Today, LRT has eliminated all debt covenant breaches with the exception of one swap mortgage loan, which is in breach of NOI achievement requirements. Since 2009, the Company has sold 23 properties and 17 condominium units for $261.3mm which has netted the Company $97.4mm in proceeds. Accordingly, debt has been paid down considerably and interest rates have also been reduced substantially.
While not completely out of the woods just yet as management has more blocking and tackling to do with the capital structure in 2014 and 2015, LRT looks to be stabilized today. The continuation of strong activity in the oil sands industry and higher stabilized occupancy levels for the Fort McMurray property portfolio should provide earnings growth for the remainder of 2014 and a solid foundation for future growth. Cash flow will increase making it possible for the Company to start paying dividends again, perhaps as early as 2015 after additional properties are sold and expensive debt is paid off. At some point, the market will recognize these positive developments and the units will trade closer to LRT's NAV. Management also seems to think that better days are ahead as the Company is currently in the market looking to buyback 10% of its outstanding bonds and warrants.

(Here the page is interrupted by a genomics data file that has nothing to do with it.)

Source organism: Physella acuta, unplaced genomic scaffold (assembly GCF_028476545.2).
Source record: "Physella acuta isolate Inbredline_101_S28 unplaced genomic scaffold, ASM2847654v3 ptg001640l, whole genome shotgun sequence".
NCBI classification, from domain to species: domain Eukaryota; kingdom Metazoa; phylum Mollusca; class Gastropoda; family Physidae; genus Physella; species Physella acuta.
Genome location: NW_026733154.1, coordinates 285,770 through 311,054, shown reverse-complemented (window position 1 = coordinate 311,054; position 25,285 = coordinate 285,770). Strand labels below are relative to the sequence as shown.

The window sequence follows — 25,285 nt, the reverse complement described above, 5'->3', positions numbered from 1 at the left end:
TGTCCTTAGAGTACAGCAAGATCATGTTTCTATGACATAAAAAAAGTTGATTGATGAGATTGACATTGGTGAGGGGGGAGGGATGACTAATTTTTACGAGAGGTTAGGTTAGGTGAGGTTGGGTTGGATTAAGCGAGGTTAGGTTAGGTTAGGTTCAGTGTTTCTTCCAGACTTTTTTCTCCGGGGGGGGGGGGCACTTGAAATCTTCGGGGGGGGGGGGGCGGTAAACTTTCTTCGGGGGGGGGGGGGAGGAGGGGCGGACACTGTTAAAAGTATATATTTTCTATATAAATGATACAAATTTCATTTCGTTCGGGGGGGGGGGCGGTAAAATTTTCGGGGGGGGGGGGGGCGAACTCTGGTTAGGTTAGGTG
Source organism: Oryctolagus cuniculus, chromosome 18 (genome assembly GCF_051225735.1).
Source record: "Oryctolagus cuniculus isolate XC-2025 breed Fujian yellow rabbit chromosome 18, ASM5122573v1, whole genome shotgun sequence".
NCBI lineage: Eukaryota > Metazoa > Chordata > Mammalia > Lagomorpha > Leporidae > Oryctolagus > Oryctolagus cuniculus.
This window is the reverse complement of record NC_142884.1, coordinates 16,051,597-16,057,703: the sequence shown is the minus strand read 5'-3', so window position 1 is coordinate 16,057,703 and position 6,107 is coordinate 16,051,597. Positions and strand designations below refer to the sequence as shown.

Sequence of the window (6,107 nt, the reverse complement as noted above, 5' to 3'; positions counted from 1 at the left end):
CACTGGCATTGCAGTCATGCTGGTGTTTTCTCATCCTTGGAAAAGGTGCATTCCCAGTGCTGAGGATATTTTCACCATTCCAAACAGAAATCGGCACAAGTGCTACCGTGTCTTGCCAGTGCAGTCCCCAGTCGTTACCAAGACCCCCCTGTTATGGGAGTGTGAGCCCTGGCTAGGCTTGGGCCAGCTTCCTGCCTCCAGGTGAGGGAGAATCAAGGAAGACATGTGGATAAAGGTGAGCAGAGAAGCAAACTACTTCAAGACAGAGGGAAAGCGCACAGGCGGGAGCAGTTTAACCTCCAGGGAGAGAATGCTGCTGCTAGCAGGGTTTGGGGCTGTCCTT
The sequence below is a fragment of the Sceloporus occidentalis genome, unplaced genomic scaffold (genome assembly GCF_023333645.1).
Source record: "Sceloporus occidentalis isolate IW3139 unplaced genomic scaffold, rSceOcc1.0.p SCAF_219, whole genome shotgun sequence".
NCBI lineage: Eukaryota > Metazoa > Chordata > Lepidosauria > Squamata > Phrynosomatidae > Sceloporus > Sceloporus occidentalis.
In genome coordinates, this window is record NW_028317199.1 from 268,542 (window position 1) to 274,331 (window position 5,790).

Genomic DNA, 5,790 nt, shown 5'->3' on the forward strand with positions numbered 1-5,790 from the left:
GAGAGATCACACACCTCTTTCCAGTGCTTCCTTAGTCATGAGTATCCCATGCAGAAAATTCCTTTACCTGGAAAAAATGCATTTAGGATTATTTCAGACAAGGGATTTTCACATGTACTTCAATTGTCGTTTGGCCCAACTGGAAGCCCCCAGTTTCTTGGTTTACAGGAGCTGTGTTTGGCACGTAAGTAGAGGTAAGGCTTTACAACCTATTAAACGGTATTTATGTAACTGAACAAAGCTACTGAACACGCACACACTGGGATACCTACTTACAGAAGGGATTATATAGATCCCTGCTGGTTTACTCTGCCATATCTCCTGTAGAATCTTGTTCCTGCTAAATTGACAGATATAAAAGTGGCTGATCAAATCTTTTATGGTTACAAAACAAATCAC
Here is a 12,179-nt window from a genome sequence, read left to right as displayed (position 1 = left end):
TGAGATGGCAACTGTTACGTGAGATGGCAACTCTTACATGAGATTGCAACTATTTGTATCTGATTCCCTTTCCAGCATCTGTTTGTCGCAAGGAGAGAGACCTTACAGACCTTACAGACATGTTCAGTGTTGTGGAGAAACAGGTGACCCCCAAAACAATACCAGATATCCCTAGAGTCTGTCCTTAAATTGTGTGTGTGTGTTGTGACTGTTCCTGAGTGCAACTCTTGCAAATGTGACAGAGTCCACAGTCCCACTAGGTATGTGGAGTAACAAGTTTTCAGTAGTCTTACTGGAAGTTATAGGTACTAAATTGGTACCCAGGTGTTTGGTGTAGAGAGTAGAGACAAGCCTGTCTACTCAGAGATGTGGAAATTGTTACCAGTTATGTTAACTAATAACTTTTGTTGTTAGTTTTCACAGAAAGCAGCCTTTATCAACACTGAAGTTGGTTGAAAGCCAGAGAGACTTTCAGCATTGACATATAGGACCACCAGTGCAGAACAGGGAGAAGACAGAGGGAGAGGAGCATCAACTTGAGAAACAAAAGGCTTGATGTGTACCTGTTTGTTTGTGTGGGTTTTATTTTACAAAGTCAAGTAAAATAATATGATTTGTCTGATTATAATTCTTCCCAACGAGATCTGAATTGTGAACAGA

Real Estate Portfolio
The property portfolio consists of 20 investment properties and 2 senior housing complexes that are slated to be divested. The entire portfolio of 22 properties has a total purchase price of $396.1mm and encompasses 2,125 suites and 123,126 square feet of leasable commercial area. The properties consist of:
Parsons Landing, one of LRT’s key properties in Fort McMurray, was damaged due to a fire in 2012 and has been going through a reconstruction process. The property consists of 160 suites and as of late 2013 all units were fully reconstructed and available for rent. The lease-up of these units will be one of the drivers of higher NOI for the Company in 2014 and beyond.
Fort McMurray / Alberta